Drought index can be used to identify the beginning and the end of a drought event. A drought event start when the index take values below a given threshold, and end when again is about this threshold. The SPI characterize a severe drought when get values between -1.5 to -1.99, and extreme droughts when SPI is less than -2.0 (see Table 1).

Table 1. SPI classification.
Table 1. SPI classification.

There are relevant parameters to assess droughts (see Figure 2), such as:

Duration: time period where the index is blow the selected threshold.

Intensity: mean value of indexes below the threshold.

Magnitude: multiplication of duration and intensity, which means shortfalls accumulation below the selected threshold.

Drought area extension: drought event extend beyond one weather station.

Figure 2. Drought definition
Figure 2. Drought definition

Drought Time Scale

1-month  SPI: it is considered to be a more accurate representation of monthly precipitation for a given location because the long-term precipitation is fitted to a probability distribution.

3-month SPI: reflects short/medium moisture condition and provides a seasonal estimation of rainfall. In agriculture gives an indication of Soil Moisture condition at the growing season.

6-month SPI: indicates medium-term trends in precipitation. A 6-month SPI may also begin to be associated with anomalous streamflows and reservoir levels.

12-month SPI: associated with streamflows, reservoir levels, and even groundwater levels.

 

IPCC Scenarios

Accelerated increase of greenhouse gases (GHGs) and dramatic climate changes are influenced by anthropogenic activity, and according with this tendency, the IPCC conducted a study of technical, scientific and socioeconomic information to determine the risk of climate changes generated by human activity [1]. The IPCC issued new scenarios in 2011, called Representative Concentration Pathways (RCPs). These new scenarios not only provides projections of GHG concentration in the, but also the pathway required over time to reach specific radiative forcing outcome.

Four main scenarios were developed, RCP2.6 which considers GHGs emissions start decreasing after the first decade since 2013 and in 60 years to reduce almost to zero emission. This scenarios is considered unlikely to exceed in 2oC the earth temperature since pre-industrial time at the end of 21st century. In consequence, RCP2.6 is assuming an aggressive mitigation strategy [2]. RCP4.5 scenario is considered as a medium-low scenario. Because this scenario take into account some actions to control emissions, it is considered as a stabilization scenario. The target in this scenario is to stabilize the radiative forcing at 4.5 W/m2 in the year 2100. To reach this target, this scenario consider lower emissions technologies, intense use of carbon capture technology, geological store technology, and apply emission price to land use emissions to extend forest land areas from the present day [2,3].  RCP6.0 is a medium-high scenario and also considered as a stabilization scenario. In this scenario, CO2 emissions will continue increasing until 2080 and at the end of the 21st century concentration will be around 25% higher than RCP4.5 [2]. RCP8.5 is considered as a ‘business-as-usual’ approach, which combines high population and relative slow income growth. In addition, this scenario specifies a low rate of technology changes and energy improvements. Consequently, RCP8.5 is the pathway with highest GHG emissions in absence of climate change policies. In this scenario, CO2 concentration at the end of the 21st century will be three to four times higher than pre-industrial concentration in the atmosphere [2, 4]. In these scenarios, the RCP4.5 is more likely not exceed 2oC, while RCP8.5 is likely not exceed 4oC at the end of the 21st century. According with the RCP8.5 and RCP6.0 scenarios a more acidic oceans and global sea level rise between half to one meter are expected. In addition, more heat waves and changes in rainfall patterns should be expected (see Figure 3).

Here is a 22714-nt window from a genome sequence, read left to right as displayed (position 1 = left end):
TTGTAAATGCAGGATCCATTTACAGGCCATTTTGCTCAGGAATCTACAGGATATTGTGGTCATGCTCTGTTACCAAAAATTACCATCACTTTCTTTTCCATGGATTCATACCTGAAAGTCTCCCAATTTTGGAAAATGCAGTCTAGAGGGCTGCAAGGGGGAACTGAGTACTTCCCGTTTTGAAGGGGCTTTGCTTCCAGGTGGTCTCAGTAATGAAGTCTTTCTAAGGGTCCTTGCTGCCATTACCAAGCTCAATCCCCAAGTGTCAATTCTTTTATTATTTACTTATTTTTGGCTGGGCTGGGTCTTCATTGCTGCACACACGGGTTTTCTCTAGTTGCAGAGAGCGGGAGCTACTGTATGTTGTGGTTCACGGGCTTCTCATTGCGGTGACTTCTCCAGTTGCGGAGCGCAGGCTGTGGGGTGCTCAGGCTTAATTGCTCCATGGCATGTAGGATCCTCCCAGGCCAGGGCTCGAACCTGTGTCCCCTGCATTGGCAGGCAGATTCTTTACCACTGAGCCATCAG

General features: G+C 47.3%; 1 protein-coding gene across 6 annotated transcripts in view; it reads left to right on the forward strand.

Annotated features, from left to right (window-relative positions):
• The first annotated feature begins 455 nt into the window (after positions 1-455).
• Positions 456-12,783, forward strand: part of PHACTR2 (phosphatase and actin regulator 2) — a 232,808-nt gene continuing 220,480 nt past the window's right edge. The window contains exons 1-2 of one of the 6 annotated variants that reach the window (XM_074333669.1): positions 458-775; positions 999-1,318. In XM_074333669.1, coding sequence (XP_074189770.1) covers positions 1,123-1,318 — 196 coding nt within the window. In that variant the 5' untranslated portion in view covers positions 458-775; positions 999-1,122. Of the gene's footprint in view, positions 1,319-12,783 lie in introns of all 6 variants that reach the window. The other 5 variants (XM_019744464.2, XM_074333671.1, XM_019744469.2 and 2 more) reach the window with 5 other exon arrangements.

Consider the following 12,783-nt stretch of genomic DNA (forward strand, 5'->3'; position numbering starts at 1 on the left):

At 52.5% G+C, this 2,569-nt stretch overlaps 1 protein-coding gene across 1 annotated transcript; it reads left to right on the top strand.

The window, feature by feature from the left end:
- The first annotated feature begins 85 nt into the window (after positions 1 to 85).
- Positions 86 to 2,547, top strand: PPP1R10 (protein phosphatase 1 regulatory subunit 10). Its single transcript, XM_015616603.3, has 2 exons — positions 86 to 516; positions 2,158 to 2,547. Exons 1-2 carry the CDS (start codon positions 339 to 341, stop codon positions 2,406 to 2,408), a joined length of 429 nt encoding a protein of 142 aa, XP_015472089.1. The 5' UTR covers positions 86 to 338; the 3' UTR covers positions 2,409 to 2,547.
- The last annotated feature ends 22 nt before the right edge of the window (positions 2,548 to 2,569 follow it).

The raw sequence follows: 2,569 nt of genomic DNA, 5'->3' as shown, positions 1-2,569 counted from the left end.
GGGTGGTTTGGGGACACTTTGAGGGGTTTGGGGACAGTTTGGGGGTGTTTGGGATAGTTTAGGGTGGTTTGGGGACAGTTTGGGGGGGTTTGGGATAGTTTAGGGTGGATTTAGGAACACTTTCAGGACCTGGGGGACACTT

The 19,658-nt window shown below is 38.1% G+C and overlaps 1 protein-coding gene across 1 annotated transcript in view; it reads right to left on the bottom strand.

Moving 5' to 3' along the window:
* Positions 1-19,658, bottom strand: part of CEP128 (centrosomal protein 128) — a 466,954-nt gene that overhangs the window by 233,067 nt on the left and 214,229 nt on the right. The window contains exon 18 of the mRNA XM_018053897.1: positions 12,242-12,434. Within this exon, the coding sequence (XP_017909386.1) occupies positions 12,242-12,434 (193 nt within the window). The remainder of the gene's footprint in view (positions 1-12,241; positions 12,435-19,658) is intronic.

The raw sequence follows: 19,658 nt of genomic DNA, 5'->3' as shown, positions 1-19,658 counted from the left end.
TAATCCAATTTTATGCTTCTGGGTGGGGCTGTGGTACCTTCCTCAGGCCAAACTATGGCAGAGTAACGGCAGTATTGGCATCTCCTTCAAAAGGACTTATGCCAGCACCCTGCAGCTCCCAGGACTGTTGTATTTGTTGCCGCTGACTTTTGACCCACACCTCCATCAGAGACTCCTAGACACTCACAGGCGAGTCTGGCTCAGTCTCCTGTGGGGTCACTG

Figure 3. Four potential radiative pathways depending of policies governments adopted to cut emissions [10].
Figure 3. Four potential radiative pathways depending of policies governments adopted to cut emissions [10].

General Circulation Models

The fifth phase of the Coupled Model Intercomparison Project (CMPI5) provides large set of climate simulation using general circulation models to produce trustworthy multi model dataset along the 21st century. These GCMs provides near-term (10-30 years), and long term simulations (century scale), where long-term simulation projects the climate response to a changing atmospheric composition and land cover [5, 6]. Four GCMs were selected for this study; these models are the Community Climate System Model version 4 (CCSM4), the Community Earth System Model, version 1 (CESM1)–Biogeochemistry (CESM1-BGC), the CESM1 – Community Atmospheric Model version 5 (CESM1-CAM5), and the CESM1 – Whole Atmosphere Community Climate Model (CESM1-WACCM). These models have a uniform resolution of 0.94 degree in latitude and 1.25 degree in longitude and 26 vertical layers [7, 8, 9, 10]. Furthermore, CCSM4 has the capability to simulate a more realistic El Niño–Southern Oscillation, as well as the Madden–Julian oscillation [7, 11]. The GCMs are composed by four components, an atmospheric model, a land model, a sea ice model, and an ocean model. A flux coupler allow to exchange mass and energy fluxes between these components (see Figure 4). Data for General Circulation Models can be download here.

A mean multi-model ensemble will be used to account modeling uncertainties, taking the average of the climate variation simulated by every GCMs. RCP4.5 and RCP8.5 scenarios were selected to analyze long-term time series.

Figure 4. General Circulation Model components.
Figure 4. General Circulation Model components.

Caribbean Drought Projection